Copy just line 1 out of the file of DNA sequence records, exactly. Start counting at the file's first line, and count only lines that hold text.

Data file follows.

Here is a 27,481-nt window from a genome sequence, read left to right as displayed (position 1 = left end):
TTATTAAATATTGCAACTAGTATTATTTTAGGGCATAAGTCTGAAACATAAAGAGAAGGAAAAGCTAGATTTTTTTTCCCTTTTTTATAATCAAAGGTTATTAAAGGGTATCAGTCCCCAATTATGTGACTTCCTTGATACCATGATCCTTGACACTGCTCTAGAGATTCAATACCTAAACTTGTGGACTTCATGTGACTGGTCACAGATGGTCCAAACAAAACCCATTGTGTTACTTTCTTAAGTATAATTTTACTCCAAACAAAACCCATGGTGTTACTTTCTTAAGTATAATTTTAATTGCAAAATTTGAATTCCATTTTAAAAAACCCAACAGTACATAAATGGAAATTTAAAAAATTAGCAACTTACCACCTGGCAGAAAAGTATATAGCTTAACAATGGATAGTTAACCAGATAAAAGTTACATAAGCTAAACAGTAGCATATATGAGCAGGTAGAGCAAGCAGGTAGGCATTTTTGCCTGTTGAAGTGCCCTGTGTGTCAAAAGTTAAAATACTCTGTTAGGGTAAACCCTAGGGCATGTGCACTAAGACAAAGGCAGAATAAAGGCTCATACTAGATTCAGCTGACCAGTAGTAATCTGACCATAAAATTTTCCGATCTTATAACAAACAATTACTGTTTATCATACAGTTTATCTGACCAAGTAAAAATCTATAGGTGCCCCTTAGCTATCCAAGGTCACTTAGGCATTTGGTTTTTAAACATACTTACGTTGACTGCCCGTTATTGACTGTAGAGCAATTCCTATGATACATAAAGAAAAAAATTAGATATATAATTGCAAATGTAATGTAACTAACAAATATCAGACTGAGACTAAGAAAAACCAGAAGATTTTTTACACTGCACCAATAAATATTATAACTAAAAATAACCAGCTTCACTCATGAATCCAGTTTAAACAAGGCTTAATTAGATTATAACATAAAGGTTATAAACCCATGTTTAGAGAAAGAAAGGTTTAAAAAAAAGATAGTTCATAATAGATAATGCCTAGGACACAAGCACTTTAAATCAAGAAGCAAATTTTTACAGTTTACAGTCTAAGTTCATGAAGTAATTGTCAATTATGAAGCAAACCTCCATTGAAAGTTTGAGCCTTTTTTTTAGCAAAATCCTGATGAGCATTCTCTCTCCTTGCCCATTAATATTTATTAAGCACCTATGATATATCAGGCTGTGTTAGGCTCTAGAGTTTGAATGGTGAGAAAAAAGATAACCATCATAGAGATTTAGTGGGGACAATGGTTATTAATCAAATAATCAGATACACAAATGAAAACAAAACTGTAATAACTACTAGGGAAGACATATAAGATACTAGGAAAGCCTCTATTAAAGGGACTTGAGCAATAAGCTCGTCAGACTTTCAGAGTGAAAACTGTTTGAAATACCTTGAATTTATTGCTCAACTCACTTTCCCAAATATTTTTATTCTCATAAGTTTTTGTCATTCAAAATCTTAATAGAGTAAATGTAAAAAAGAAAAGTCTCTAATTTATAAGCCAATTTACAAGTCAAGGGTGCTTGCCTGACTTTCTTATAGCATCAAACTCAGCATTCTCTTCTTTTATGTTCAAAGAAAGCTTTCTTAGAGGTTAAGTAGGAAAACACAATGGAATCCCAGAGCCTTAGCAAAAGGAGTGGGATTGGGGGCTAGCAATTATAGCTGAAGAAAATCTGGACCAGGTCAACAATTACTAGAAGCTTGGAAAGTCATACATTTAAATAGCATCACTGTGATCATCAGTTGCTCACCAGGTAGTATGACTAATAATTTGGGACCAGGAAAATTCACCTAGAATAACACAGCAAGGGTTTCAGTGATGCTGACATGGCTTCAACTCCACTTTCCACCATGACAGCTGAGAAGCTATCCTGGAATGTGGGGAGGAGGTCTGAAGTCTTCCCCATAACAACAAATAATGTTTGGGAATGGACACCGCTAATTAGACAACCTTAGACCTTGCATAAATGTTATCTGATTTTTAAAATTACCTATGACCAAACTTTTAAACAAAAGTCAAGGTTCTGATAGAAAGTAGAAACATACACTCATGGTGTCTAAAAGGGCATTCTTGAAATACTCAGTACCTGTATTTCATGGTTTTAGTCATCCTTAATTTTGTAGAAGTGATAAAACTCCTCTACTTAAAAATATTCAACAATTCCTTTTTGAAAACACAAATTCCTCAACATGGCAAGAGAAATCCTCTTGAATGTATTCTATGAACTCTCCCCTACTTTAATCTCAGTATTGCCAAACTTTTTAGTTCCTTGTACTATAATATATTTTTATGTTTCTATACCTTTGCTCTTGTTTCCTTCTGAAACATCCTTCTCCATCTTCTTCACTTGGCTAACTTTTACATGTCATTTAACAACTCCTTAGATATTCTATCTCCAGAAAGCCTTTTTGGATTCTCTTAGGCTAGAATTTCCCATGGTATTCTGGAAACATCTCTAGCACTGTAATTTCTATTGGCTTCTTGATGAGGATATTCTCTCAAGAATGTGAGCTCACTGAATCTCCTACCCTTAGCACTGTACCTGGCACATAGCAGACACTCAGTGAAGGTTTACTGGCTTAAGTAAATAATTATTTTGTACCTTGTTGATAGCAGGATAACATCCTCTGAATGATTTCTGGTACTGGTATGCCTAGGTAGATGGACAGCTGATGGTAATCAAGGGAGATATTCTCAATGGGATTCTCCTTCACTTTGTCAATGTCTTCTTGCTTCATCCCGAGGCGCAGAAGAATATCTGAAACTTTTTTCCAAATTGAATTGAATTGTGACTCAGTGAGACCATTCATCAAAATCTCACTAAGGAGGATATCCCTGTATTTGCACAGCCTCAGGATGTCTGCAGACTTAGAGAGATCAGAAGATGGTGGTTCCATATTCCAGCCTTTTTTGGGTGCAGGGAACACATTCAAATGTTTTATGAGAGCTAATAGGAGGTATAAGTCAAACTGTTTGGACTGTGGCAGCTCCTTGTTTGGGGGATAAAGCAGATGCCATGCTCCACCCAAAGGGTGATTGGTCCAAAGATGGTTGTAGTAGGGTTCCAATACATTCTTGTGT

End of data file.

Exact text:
Here is a 27,481-nt window from a genome sequence, read left to right as displayed (position 1 = left end):